Inseparable leasing of the property with Plant, Machinery, furniture – Whether income from house Property or business income or other source income?

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Inseparable leasing of the property with Plant, Machinery, furniture – Whether income from house Property or business income or other source income?

One of the issue where dispute is occurring is with regard to the heads of income in respect of rental income from building and plant, machinery or furniture which are inseparable.

Question arises as to whether it is taxable under head Income from house Property or business income or other source income?

Here is one Judgment by Telekon Media India Pvt. Ltd. Vs ITO, ITAT Delhi in ITA No. 5352/Del./2019 wherein the following observation were made:

  1. As per section 22 of the Act, any annual value (rental income from leasing) of building or lands appurtenant thereto is chargeable under the head “income from house property” and during relevant period, deduction against such income under section 24(a) of the Act is allowable for a sum equal to 30% of the annual value. Further, the section 56(2)(iii) provides that where an assessee lets on hire machinery, plant of furniture belonging to him and also the building, and the letting of the building is inseparable from the letting of the said machinery, plant of furniture, the income from such a letting, if it is not chargeable under the head”profit in gains of business or profession”, then it shall be chargeable to the head “income from other sources”.
  2. When a building and plant, machinery or furniture are inseparably let, the Act contemplates the rent from the building as a residuary head of income.
  3. We find that in the lease agreement between the parties, the demised premises have been mentioned as “workstations in the building”.
  4. According to the Assessing Officer, in case of the rental income from M/s. Professional Management Counseltant Ltd., the letting of workstation i.e. machinery, plant or furniture was inseparable from the letting of the building and therefore he rejected the submission of the assessee that the business of the assessee was closed and building with furniture was lying vacant for long and so assessee gave the same on rent/lease. The Learned Assessing Officer rejected the contention of the assessee that leasing of plant, machinery furniture was incidental to the letting of the building in view of the decision of the Hon’ble Supreme Court in the case of Sultan Brothers (P) Ltd. versus CIT (1964) 51 ITR 353(SC). The Learned Assessing Officer accordingly disallowed the standard deduction claimed under section 24 (a) of the Act at the rate of the 30% i.e. amounting to 6,75,000/- from the rental income of 22,50,000/- and assessed the rental income of Rs.22,50,000/-under the head “income from other sources” as against claim of the assessee under the head “income from house property”. On further appeal, the Learned CIT(A) upheld the action of the Assessing Officer relying further on the decision of the jurisdictional High Court in the case of Garg Dyeing and Processing Industries versus ACIT(supra). Aggrieved with the finding of the Learned CIT(A) in the impugned order, the assessee is in appeal before the Tribunal raising the sole ground of the appeal of denying the standard deduction of 6,75,000/- which was claimed by the assessee under section 24(a) of the Act.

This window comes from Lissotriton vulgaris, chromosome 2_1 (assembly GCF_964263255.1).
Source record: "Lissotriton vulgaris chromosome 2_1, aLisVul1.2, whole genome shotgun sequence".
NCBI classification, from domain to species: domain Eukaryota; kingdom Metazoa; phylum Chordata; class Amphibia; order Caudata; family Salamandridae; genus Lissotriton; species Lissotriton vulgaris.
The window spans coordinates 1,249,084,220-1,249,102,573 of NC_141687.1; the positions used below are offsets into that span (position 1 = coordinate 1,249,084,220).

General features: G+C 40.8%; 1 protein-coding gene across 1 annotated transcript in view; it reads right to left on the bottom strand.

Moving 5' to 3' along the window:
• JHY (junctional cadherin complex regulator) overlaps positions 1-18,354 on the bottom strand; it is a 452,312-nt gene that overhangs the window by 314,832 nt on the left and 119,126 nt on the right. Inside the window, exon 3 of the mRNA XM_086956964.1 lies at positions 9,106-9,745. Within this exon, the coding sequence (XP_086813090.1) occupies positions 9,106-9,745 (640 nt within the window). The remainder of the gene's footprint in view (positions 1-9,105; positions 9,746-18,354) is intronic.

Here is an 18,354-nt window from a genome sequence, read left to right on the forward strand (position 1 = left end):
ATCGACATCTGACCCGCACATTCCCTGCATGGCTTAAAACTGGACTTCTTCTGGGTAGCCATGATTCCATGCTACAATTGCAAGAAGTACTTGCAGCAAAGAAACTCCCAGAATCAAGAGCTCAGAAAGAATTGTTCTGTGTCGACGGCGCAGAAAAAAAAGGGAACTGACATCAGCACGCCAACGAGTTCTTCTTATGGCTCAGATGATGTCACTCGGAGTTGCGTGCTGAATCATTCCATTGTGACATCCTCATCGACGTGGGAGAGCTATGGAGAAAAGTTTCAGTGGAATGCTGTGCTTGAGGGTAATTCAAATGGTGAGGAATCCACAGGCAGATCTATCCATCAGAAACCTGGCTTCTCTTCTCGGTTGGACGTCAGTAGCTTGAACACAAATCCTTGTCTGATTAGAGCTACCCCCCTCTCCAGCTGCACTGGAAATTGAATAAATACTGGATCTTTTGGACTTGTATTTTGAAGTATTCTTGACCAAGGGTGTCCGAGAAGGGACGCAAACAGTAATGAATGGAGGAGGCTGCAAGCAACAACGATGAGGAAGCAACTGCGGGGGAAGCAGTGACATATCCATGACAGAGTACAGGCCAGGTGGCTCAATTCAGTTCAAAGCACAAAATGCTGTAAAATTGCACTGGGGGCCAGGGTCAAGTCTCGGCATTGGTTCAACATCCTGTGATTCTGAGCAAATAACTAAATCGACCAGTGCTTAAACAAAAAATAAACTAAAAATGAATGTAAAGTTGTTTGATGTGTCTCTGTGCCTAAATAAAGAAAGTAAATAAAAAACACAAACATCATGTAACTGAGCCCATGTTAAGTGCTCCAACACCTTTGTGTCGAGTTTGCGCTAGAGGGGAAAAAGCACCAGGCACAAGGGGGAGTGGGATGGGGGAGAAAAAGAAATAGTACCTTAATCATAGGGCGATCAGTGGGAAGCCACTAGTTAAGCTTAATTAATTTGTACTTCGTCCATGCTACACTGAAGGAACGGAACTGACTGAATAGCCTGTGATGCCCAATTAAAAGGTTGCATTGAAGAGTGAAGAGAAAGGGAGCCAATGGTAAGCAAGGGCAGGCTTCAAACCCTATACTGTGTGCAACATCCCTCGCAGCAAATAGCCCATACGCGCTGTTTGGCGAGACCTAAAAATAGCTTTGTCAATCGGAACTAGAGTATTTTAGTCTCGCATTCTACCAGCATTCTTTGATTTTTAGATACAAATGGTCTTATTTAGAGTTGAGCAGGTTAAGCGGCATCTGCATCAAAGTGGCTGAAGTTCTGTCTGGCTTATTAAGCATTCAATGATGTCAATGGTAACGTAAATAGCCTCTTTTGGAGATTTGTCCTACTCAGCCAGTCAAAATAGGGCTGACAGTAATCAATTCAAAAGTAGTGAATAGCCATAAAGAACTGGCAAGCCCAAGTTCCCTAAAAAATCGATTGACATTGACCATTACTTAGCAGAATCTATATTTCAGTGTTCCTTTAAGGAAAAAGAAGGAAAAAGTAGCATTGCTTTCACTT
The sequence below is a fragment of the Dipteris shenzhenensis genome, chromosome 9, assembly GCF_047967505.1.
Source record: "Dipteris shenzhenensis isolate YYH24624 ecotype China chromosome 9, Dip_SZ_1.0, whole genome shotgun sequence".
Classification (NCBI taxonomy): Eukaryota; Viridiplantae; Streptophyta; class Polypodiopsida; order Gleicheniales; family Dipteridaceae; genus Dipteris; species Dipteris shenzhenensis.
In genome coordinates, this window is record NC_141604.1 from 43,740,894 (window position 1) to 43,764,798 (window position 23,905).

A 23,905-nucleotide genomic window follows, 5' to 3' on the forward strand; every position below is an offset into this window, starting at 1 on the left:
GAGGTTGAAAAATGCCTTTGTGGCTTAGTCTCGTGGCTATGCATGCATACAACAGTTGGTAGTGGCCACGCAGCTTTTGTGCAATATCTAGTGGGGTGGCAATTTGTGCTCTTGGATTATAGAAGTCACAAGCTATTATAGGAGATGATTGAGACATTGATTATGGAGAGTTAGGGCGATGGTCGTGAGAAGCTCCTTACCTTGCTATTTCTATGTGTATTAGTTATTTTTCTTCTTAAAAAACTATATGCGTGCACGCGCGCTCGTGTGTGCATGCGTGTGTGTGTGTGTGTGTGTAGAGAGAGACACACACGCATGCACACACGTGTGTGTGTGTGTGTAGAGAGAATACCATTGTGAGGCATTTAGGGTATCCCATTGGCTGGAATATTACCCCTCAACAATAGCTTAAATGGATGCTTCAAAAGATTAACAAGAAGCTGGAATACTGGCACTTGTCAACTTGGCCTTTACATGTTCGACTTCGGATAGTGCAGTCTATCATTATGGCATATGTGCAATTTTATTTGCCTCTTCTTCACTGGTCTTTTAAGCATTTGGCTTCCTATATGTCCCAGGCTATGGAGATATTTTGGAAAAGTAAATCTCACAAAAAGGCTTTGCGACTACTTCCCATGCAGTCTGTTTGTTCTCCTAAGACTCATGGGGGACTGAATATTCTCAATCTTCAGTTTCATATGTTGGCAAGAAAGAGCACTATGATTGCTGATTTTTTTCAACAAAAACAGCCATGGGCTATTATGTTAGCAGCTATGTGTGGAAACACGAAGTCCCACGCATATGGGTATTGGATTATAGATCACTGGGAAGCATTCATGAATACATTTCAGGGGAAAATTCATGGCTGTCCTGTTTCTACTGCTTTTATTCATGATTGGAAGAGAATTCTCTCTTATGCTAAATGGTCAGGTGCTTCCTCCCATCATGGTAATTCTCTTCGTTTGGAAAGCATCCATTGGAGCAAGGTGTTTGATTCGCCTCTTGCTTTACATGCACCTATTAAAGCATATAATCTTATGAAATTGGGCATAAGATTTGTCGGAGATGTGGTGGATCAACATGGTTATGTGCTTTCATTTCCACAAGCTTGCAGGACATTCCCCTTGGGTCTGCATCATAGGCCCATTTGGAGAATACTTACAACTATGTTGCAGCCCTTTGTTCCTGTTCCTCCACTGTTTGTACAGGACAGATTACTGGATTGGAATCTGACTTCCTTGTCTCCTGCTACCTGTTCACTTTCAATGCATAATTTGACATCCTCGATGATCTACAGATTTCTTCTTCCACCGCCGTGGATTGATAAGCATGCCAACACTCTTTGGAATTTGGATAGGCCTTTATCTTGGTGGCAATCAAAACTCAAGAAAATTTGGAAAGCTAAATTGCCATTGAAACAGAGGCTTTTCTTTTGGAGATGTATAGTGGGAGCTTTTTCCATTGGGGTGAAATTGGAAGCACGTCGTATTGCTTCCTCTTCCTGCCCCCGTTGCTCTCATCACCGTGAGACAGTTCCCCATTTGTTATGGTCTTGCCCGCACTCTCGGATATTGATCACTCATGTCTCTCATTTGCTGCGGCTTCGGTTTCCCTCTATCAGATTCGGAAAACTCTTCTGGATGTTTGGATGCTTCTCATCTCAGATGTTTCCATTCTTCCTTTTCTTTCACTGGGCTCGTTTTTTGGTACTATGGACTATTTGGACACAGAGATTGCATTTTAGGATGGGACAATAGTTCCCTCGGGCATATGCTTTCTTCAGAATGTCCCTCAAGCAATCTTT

5. On analyzing various terms of the lease agreement, we find that use of the building is incidental to the main object of leasing of workstation by the assessee. We have also noted from the brief facts of the case that the assessee has given ground and first floor of the building on the rent to another party separately and income from which has been offered by the assessee under the head “income from the house property” and which has not been disturbed by the Assessing Officer. Thus, in the instant lease under reference, the prime objective is exploitation of asset in the form of workstations installed by the assessee and not the building or any part thereof. The use of easement and common areas by the second party is incidental to the lease of exploitation of workstation. The workstation in the form of plant and machinery are inseparable from the building and for exploitation or use of the workstation, the use of the building is incidental. We find that Ld. CIT(A) has also relied on the decision of the jurisdictional High Court in the case of Garg Dyeing and Processing Industries versus ACIT(supra). In the said decision also the Hon’ble High Court has held that where the letting was inseparable, section 56(2)(iii) was rightly invoked. In the case of Shambhu Investment (supra) the issue of taxability of the rental income under the head “income from house property” vis-à-vis income under the head “profit and gains of business and profession”, whereas in the present case dispute between the parties regarding the lease rental income should be taxed under the head “income from house property” or under the head “income from other sources”.
  6. In view of the above discussion, we do not find any error in the finding of the Learned CIT(A) on the issue in dispute and accordingly we uphold the same. The sole ground raised by the assessee is dismissed.

For ease of reference, the copy of the order is produced hereunder:

Telekon Media India Pvt. Ltd. Vs ITO

ITAT Delhi

ITA No. 5352/Del./2019

Order Dated –  21/07/2020

This appeal by the assessee is directed against order dated 20/03/20 19 passed by the Ld. Commissioner of Income-tax (Appeals) -27, New Delhi [in short ‘the Ld.CIT(A)’] for assessment year 20 12-13 raising following grounds:

  1. That, the Ld. CIT(A) has erred in law as well as on facts in confirming the disallowance of Rs.6, 75,000/- made by Ld. AO, as claimed by the assessee u/s 24(a) of the Act treating the income earned from property along with facilities under the head of income from other source.
  2. That, the appellant reserves the right to add, alter, amend and delete any/all grounds of appeal either before or at the time of hearing of appeal.